For years, people have been trying to make expensive razor blades last longer. The currently marketed razor blade cartridges are designed to last five to seven uses. However, blade life is reduced if the razor is dropped and the blade dented. Dropping the razor immediately dulls the blade, and it should be discarded.
Q How long does a razor blade last?
A Remember the 1970s pyramid that you placed over your razor to prolong blade life? Not really.
Finally, failure to rinse the blade frequently can also dull the blade, especially the newer five-blade razors, since the hair and skin debris get between the blades, preventing proper functioning.
The answer to how long a razor blade lasts depends on how well the blade is protected and maintained. Careful handling, frequent rinsing and good shaving cream application are the best ways to extend blade life.
I do not believe that the razor pyramids are still popular.
Q What is razor burn?
A Razor burn is the common vernacular for cutting of the skin around the follicular ostia.
If you examine skin afflicted by razor burn, you will note that a superficial to mid-dermal wound is present. This injury creates the pain and inflammation associated with razor burn. The skin around the hair shaft is preferentially cut because it sits above the surrounding skin.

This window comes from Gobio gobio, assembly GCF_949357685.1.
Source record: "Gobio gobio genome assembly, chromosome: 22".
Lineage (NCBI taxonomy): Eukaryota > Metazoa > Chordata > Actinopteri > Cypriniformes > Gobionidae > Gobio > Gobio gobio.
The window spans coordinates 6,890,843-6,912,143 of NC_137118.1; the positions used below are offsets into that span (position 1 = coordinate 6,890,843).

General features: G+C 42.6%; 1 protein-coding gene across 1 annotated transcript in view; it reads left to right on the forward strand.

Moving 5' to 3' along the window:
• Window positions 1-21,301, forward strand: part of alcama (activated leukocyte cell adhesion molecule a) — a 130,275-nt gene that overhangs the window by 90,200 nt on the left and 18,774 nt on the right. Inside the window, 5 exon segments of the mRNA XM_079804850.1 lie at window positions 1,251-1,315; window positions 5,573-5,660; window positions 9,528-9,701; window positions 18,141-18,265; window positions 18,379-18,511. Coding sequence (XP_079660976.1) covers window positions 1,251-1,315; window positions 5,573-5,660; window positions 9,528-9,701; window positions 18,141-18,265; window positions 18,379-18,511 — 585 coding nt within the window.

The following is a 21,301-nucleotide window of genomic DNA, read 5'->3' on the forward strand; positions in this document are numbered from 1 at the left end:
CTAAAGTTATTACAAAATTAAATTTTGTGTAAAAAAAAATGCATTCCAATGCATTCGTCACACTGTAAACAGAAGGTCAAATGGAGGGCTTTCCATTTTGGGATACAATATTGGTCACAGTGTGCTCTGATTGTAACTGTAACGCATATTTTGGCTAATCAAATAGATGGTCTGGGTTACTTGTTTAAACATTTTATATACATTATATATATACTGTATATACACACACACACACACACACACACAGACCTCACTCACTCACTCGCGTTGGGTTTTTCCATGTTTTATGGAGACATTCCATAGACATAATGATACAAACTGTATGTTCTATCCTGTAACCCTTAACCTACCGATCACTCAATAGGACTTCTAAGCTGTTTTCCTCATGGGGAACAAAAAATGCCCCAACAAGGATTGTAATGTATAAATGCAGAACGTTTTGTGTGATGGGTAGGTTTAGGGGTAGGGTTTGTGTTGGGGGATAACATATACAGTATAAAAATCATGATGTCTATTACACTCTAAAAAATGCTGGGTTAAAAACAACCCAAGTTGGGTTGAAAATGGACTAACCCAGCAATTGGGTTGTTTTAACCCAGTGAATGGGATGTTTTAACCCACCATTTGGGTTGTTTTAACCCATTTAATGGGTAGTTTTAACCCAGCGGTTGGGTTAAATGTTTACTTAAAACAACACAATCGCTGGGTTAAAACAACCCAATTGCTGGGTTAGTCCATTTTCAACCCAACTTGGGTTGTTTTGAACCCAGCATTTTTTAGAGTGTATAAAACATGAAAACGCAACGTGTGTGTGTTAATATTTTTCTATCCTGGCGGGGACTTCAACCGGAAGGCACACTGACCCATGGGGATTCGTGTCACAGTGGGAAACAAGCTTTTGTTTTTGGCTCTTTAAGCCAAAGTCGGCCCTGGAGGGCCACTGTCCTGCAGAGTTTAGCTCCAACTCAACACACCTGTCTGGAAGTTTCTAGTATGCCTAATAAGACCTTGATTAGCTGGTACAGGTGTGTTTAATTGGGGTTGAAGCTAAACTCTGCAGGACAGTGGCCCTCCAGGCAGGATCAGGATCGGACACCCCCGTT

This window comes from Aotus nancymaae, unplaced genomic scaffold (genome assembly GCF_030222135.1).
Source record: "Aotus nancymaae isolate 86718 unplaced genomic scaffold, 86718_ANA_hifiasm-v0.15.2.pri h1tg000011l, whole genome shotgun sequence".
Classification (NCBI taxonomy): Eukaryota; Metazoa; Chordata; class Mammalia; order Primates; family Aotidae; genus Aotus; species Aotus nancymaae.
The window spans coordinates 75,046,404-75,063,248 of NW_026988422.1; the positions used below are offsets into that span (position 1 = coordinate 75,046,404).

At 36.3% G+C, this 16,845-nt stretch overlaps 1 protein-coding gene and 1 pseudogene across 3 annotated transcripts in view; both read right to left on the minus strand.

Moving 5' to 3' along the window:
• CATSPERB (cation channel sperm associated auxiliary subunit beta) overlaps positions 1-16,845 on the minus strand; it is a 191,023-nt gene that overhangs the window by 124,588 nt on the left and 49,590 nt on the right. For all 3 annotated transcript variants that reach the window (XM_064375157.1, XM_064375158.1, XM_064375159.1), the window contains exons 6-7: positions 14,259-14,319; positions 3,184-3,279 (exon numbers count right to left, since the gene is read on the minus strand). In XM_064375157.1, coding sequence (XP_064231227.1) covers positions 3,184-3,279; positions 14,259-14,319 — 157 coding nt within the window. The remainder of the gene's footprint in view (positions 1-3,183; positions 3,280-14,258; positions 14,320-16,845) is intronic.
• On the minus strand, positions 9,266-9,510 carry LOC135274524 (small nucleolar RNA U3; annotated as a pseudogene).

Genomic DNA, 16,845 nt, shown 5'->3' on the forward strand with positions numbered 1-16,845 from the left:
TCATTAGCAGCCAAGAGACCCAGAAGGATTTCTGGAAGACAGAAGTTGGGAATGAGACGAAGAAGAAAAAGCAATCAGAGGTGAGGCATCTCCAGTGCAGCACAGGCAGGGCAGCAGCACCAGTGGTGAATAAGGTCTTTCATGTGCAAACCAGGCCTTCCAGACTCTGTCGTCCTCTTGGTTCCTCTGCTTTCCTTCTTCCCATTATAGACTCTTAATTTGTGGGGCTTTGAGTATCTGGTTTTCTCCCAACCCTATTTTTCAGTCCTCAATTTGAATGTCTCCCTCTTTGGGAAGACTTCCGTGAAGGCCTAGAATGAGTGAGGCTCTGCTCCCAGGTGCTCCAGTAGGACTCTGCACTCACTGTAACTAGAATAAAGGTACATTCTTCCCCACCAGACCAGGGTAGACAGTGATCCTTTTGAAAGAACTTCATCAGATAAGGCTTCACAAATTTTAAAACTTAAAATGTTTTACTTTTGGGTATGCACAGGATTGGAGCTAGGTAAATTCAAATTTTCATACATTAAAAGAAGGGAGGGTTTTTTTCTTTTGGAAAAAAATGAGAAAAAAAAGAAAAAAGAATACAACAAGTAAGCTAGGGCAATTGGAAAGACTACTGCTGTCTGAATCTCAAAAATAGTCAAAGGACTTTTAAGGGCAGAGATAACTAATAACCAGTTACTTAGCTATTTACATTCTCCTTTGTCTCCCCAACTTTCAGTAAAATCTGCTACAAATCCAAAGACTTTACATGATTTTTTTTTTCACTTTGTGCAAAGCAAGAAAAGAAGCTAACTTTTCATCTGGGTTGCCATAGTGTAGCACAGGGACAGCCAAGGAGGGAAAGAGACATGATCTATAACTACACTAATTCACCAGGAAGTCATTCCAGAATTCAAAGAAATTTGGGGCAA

It may be worthwhile to discuss what can be recommended to decrease razor burn, since patients commonly casually ask this question of their dermatologists.
The best way to minimize razor burn is to decrease shaving pressure. Shaving pressure is the force with which the blade is pushed into the skin. Patients push the razor into the skin to achieve a closer shave, but this also cuts the skin around the hair shaft.
A close shave can be obtained without increased shaving pressure by moistening the beard to soften the hair; using a shaving gel to decrease blade/skin friction; using a sharp blade; selecting a razor handle with the proper blade angle; shaving frequently to minimize hair length and create calloused skin; and leaving the shaving cream on for three to four minutes prior to shaving.
Many times, people with razor burn prefer to shave infrequently to minimize the skin symptoms. The better approach is to shave every day and develop a skin callous on the face that minimizes skin sensitivity and keeps hair short. These steps can minimize razor burn in a patient who prefers not to grow a beard.
Zoe Diana Draelos, M.D., is a Dermatology Times editorial adviser and consulting professor of dermatology, Duke University School of Medicine, Durham, N.C. Questions may be submitted via e- firstname.lastname@example.org